The Licensing Executives Society Australia & New Zealand held its annual conference in Brisbane this month. The three-day event was a fantastic opportunity for attendees to learn about the latest trends and developments in licensing and commercialisation practices, as well as network, attend training events and catch-up with clients and colleagues. Sydney-based senior associate James Ellsmore and Brisbane-based solicitor Karen Litherland attended the conference.

While the agenda was diverse, here are five interesting talking points from the conference.

Businesses are still doing a bad job capturing and protecting intangible assets

Businesses typically do a poor job in identifying, managing and reducing risks around intangible assets. Most C-suite executives focus on identifying, managing and protecting tangible assets and are doing so at the expense of intangible assets. In the words of one presenter, intangible assets have “low boardroom visibility” and in the opinion of another, directors are failing in their corporate responsibilities if they aren’t identifying and protecting those assets. Intangible assets include not only registered IP rights like patents and trade marks but are much broader than this and include systems and processes, data, software, regulatory approvals, know how, content, customer information and relationships.

Legal support should be built in to all stages of commercialisation process

Businesses and organisations are setting themselves up for failure if they don't involve legal until the final stages of a transaction. Commercial teams need to be more proactive about bringing their colleagues with legal training into the commercialisation process at earlier stages – to help craft the product R&D lifecycle, provide input on strategic issues and ensure the project does not run into any legal dead ends.

How do you make a new technology or business more investible?

This was a theme explored in a number of presentations. In short:

  • Shore up the chain of title to all intangible assets. This requires good practices and procedures – as well as discipline on the part of IP managers and technology transfer offices.
  • Have conversations with investors at earlier stages. Such conversations might guide the commercial team on a quicker path to market, help them identify research priorities and make the opportunity more appealing to investors in the long run.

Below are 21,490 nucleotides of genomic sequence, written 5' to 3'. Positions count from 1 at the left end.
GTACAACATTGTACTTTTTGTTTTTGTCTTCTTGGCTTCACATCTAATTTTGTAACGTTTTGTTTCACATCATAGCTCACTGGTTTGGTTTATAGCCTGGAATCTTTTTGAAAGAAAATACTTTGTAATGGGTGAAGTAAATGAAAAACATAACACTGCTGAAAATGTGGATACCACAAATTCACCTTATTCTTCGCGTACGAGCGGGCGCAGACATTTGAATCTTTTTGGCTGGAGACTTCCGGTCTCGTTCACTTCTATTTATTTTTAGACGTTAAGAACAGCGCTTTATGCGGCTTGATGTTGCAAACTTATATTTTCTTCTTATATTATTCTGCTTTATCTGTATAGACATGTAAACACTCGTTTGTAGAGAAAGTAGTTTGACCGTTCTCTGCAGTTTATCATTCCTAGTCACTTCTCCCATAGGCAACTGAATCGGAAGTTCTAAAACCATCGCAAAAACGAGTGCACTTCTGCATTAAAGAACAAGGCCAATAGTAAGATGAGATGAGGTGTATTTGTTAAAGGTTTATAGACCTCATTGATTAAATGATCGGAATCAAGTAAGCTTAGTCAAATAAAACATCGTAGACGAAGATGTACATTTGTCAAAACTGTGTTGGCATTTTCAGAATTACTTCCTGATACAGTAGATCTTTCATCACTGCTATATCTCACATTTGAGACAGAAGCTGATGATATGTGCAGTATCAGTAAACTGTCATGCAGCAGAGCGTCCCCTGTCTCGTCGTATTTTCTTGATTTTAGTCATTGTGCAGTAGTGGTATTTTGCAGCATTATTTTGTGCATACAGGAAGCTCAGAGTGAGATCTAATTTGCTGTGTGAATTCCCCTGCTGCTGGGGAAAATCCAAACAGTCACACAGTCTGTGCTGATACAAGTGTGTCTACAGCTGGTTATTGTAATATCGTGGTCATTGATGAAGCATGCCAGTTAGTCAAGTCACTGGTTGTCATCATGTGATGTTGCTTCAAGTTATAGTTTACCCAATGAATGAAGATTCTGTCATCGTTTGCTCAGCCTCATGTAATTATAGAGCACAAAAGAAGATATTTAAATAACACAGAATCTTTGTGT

• Spend each dollar as if it’s your last. Yes, you have to spend money but this doesn't mean cost control isn’t necessary or that a founder should splurge on a new house.

People, people, people

The importance of hiring and supporting the best possible management team was a strong theme from the final day of the conference. Businesses – whether established or in the start-up phase – need to recruit and hire the best possible people, even if the person doing the hiring is threatened by the skills and experience of the new recruit. The difficulties of finding the right executive with the necessary skills was a problem that reverberated with a number of attendees. There isn’t any easy solution to this but it was clear, if someone is not performing, poor performance cannot be allowed to continue and the poor performer must be let go as soon as possible.

Don't be overly concerned about the repeal of the IP exemption to Australia’s competition laws

That was the message from the ACCC. In an eagerly anticipated presentation, the ACCC’s representative set the scene by reminding attendees that prior to its repeal, the exemption was restricted to limited forms of IP rights and anticompetitive conduct. They also explained that the ACCC’s default position is that licensing IP rights, and commercialising new technologies, is pro-competitive because it encourages competition and innovation. When the exemption period ends later this year, the ACCC will focus on education and compliance. For more on this topic, read our more detailed blog post here.